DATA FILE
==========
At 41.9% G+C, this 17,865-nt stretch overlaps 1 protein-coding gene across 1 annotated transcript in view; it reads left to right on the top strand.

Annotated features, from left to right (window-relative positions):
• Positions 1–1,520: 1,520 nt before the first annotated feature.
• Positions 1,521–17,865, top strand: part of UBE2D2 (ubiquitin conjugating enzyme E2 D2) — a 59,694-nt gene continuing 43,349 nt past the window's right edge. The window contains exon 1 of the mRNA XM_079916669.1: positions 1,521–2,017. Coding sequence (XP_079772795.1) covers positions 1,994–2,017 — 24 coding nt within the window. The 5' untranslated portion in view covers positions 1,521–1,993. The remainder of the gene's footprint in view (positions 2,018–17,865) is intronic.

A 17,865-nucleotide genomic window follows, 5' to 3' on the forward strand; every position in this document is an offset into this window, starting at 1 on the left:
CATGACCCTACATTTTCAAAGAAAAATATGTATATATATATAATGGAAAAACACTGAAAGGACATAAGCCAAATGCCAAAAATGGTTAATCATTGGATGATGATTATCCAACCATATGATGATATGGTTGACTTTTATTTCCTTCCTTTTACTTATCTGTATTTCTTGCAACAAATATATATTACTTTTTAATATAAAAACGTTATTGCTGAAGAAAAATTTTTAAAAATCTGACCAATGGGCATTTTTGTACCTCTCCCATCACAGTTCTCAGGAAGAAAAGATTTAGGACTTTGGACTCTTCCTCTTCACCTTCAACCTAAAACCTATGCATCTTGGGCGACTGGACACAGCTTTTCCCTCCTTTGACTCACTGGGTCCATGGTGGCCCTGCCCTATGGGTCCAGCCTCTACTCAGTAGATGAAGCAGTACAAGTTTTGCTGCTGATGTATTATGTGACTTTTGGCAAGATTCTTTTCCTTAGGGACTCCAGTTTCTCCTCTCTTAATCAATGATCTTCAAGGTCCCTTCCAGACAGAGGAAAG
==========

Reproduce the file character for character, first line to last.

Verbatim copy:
At 41.9% G+C, this 17,865-nt stretch overlaps 1 protein-coding gene across 1 annotated transcript in view; it reads left to right on the top strand.

Annotated features, from left to right (window-relative positions):
• Positions 1–1,520: 1,520 nt before the first annotated feature.
• Positions 1,521–17,865, top strand: part of UBE2D2 (ubiquitin conjugating enzyme E2 D2) — a 59,694-nt gene continuing 43,349 nt past the window's right edge. The window contains exon 1 of the mRNA XM_079916669.1: positions 1,521–2,017. Coding sequence (XP_079772795.1) covers positions 1,994–2,017 — 24 coding nt within the window. The 5' untranslated portion in view covers positions 1,521–1,993. The remainder of the gene's footprint in view (positions 2,018–17,865) is intronic.

A 17,865-nucleotide genomic window follows, 5' to 3' on the forward strand; every position in this document is an offset into this window, starting at 1 on the left:
CATGACCCTACATTTTCAAAGAAAAATATGTATATATATATAATGGAAAAACACTGAAAGGACATAAGCCAAATGCCAAAAATGGTTAATCATTGGATGATGATTATCCAACCATATGATGATATGGTTGACTTTTATTTCCTTCCTTTTACTTATCTGTATTTCTTGCAACAAATATATATTACTTTTTAATATAAAAACGTTATTGCTGAAGAAAAATTTTTAAAAATCTGACCAATGGGCATTTTTGTACCTCTCCCATCACAGTTCTCAGGAAGAAAAGATTTAGGACTTTGGACTCTTCCTCTTCACCTTCAACCTAAAACCTATGCATCTTGGGCGACTGGACACAGCTTTTCCCTCCTTTGACTCACTGGGTCCATGGTGGCCCTGCCCTATGGGTCCAGCCTCTACTCAGTAGATGAAGCAGTACAAGTTTTGCTGCTGATGTATTATGTGACTTTTGGCAAGATTCTTTTCCTTAGGGACTCCAGTTTCTCCTCTCTTAATCAATGATCTTCAAGGTCCCTTCCAGACAGAGGAAAG